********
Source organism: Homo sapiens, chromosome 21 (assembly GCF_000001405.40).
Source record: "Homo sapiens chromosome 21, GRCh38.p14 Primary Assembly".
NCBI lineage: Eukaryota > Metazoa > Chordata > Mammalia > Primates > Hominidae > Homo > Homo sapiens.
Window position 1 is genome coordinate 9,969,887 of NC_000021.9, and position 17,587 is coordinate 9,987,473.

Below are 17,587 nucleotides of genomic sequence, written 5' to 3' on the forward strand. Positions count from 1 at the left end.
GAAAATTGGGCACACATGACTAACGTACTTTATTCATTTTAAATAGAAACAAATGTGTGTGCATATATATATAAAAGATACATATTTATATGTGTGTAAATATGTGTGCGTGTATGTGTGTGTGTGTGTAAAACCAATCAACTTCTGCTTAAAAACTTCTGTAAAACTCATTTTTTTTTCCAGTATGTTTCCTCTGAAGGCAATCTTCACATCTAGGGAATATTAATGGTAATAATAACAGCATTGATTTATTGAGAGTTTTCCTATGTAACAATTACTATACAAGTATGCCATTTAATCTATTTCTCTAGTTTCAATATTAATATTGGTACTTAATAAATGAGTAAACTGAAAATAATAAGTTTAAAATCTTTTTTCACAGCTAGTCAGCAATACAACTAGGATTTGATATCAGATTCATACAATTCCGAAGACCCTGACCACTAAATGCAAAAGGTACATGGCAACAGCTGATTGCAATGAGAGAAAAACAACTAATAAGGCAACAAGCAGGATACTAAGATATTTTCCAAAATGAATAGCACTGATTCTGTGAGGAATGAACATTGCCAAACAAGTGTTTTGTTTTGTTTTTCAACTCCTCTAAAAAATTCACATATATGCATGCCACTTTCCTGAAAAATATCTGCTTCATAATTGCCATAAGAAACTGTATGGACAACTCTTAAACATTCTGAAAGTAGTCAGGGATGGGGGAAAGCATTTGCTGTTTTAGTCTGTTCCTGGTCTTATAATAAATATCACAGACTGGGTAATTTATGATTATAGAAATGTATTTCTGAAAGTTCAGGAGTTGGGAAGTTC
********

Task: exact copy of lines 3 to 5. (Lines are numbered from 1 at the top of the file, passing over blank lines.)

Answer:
NCBI lineage: Eukaryota > Metazoa > Chordata > Mammalia > Primates > Hominidae > Homo > Homo sapiens.
Window position 1 is genome coordinate 9,969,887 of NC_000021.9, and position 17,587 is coordinate 9,987,473.

Below are 17,587 nucleotides of genomic sequence, written 5' to 3' on the forward strand. Positions count from 1 at the left end.